Originally describing language use and class position, vulgarity became, over the course of the nineteenth century, a word with wider social implications. Variously associated with behavior, the possession of wealth, different races, sexuality and gender, the objects displayed in homes, and ways of thinking and feeling, vulgarity suggested matters of style, taste, and comportment. This collection examines the diverse ramifications of vulgarity in the four areas where it was most discussed in the nineteenth century: language use, changing social spaces, the emerging middle classes, and visual art. Exploring the dynamics of the term as revealed in dictionaries and grammars; Mayhew's London Labour and the London Poor; fiction by Dickens, Eliot, Gissing, and Trollope; essays, journalism, art, and art reviews, the contributors bring their formidable analytical skills to bear on this enticing and divisive concept. Taken together, these essays urge readers to consider the implications of vulgarity's troubled history for today's writers, critics, and artists.
|Publisher:||Taylor & Francis|
|Product dimensions:||6.40(w) x 9.20(h) x 0.90(d)|
About the Author
Susan David Bernstein is Professor of English at the University of Wisconsin, Madison. Elsie B. Mitchie is Associate Professor of English at Louisiana State University, USA.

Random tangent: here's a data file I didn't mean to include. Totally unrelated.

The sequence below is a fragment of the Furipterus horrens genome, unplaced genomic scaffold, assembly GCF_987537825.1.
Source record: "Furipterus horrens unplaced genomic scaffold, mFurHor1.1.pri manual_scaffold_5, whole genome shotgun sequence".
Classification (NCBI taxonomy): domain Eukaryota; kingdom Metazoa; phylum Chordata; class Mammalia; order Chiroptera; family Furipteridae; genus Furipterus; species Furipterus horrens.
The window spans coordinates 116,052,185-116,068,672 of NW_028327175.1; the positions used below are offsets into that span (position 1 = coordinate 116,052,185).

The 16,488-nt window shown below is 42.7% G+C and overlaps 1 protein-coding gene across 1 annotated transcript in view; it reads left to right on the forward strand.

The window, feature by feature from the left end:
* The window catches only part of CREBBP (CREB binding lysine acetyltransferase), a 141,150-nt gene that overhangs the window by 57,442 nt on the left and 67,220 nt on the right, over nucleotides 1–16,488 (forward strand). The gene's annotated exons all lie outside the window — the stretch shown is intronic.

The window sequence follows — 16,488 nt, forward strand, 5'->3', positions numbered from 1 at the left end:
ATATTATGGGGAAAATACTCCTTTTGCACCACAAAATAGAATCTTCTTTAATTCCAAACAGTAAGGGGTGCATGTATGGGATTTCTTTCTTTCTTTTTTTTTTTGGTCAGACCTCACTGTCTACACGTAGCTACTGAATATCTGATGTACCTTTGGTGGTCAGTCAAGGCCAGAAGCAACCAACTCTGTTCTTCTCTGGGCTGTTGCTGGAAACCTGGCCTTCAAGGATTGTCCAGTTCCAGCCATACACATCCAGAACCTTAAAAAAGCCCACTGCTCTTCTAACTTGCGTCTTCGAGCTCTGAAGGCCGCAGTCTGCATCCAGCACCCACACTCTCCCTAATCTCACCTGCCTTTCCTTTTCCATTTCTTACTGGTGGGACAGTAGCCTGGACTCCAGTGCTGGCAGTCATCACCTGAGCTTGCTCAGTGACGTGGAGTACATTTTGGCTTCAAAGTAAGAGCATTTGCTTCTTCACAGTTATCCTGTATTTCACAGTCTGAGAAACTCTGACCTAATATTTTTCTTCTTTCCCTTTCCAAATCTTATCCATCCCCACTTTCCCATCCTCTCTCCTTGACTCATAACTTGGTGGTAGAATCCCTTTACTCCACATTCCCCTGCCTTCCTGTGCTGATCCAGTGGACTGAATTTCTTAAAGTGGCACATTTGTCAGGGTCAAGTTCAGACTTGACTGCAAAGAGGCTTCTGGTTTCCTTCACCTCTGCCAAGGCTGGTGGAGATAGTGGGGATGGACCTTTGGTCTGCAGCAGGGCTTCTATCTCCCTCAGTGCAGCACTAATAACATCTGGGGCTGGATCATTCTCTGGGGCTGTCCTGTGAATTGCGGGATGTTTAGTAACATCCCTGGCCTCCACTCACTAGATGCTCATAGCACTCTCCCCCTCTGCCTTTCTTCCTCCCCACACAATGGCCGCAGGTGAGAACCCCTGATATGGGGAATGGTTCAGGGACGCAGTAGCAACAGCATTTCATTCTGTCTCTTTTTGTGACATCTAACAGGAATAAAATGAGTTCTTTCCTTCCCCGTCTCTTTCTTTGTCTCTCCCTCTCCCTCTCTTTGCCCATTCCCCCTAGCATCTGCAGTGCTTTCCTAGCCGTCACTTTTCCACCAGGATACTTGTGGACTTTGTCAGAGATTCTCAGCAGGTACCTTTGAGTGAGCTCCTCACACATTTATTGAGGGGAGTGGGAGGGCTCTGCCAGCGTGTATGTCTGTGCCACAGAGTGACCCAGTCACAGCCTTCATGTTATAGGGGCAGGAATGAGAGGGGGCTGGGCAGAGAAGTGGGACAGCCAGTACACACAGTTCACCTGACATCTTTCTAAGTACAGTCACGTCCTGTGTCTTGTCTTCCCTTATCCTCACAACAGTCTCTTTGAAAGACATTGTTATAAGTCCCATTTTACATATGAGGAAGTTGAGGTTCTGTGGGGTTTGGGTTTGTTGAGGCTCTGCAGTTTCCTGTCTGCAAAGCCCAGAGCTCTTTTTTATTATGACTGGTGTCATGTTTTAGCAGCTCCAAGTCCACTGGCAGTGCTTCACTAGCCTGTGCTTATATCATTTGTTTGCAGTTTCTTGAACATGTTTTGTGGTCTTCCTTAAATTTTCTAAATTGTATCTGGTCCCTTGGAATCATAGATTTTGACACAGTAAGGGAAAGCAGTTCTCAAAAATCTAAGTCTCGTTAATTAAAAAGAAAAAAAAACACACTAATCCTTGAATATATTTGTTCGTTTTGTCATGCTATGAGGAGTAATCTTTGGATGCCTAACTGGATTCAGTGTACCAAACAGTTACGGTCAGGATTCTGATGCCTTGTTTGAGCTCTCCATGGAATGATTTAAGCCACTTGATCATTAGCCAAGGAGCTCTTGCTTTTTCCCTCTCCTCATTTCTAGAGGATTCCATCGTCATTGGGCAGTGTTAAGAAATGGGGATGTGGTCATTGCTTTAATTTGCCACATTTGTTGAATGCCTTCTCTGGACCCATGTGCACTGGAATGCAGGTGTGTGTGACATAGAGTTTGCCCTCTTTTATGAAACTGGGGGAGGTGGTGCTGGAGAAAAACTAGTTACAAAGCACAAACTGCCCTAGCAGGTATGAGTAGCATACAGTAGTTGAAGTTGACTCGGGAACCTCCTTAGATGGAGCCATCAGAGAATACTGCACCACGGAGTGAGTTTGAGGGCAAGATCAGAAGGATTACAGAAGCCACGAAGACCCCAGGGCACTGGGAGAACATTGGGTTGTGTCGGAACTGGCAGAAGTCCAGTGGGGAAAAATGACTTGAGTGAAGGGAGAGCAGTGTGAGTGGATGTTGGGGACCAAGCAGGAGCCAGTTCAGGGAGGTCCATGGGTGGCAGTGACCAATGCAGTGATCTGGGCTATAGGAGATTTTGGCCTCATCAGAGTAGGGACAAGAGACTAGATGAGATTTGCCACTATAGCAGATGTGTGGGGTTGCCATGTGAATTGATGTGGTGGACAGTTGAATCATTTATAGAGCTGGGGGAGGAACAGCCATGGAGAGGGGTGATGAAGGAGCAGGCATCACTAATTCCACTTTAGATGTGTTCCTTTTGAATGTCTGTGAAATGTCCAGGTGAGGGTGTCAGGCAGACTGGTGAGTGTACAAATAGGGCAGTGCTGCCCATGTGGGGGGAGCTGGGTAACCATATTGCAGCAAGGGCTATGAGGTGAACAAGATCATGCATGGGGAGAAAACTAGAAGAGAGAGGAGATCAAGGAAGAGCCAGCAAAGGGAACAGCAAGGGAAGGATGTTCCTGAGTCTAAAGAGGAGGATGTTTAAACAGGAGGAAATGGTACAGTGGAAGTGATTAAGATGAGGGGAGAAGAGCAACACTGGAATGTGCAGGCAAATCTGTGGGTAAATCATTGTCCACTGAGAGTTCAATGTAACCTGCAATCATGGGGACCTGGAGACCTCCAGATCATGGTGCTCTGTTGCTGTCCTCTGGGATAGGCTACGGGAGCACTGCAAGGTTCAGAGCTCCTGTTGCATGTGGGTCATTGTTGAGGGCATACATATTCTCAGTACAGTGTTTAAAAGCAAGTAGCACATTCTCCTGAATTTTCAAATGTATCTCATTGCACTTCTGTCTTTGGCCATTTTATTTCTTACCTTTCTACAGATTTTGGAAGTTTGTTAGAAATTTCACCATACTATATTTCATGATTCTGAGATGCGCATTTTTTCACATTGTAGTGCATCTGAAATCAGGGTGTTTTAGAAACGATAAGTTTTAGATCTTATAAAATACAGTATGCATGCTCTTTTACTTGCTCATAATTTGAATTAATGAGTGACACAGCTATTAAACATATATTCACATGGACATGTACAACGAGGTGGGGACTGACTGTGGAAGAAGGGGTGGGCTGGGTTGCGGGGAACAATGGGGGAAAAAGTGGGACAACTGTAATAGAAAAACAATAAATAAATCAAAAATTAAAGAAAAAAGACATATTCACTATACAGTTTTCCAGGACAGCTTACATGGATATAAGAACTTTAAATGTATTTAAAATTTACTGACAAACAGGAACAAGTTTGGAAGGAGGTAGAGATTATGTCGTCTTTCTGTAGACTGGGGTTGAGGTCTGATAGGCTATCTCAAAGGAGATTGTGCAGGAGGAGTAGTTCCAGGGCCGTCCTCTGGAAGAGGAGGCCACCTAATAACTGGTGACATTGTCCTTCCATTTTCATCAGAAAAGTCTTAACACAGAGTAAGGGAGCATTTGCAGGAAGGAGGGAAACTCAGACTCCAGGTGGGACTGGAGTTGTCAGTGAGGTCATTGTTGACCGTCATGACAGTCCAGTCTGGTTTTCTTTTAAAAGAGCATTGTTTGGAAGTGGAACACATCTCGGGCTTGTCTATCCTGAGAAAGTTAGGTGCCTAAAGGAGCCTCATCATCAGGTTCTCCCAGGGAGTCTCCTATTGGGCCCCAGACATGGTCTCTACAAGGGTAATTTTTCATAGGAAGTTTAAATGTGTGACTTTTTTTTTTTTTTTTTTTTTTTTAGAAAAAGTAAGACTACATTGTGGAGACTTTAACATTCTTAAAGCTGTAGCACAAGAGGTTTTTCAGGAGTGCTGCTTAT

Table of Contents
Contents: Introduction: varieties of vulgarity, Elsie B. Mitchie and Susan David Bernstein; Part I Vulgar Words: The vulgarity of elegance: social mobility, middle-class diction, and the Victorian novel, Beth Newman; Wulgarity and witality: on making a spectacle of oneself in Pickwick, James Buzard; Rudeness, slang, and obscenity: working-class politics in London Labour and The London Poor, Ellen Bayuk Rosenman. Part II Common Places: Vulgar Christianity, Elsie B. Michie; Breeding, education, and vulgarity: George Gissing and the lower-middle classes, Rosemary Jann; Too common readers at the British Museum, Susan David Bernstein; 'A religion of pots and pans': Jewish materialism and spiritual materiality in Israel Zangwill's Children of the Ghetto, Meri-Jane Rochelson. Part III Vulgar Middles: Gross vulgarity and the domestic ideal: Anthony Trollope's The Small House at Allington, Carolyn Dever; 'It went through and through me like an electric shock': celebrating vulgar female desire and the realist novel in Trollope's Ayala's Angel, Deborah Denenholz Morse; Vulgarity, stupidity, and worldliness in Middlemarch, Joseph Litvak. Part IV Visual Vulgarity: Poison books and moving pictures: vulgarity in The Picture of Dorian Gray, Ronald R. Thomas; James Tissot's 'coloured photographs of vulgar society', Nancy Rose Marshall; Vulgar India from nabobs to nationalism: imperial reversals and the mediation of art, Julie F. Codell; Afterword: how Victorian was vulgarity?, John Kucich; Index.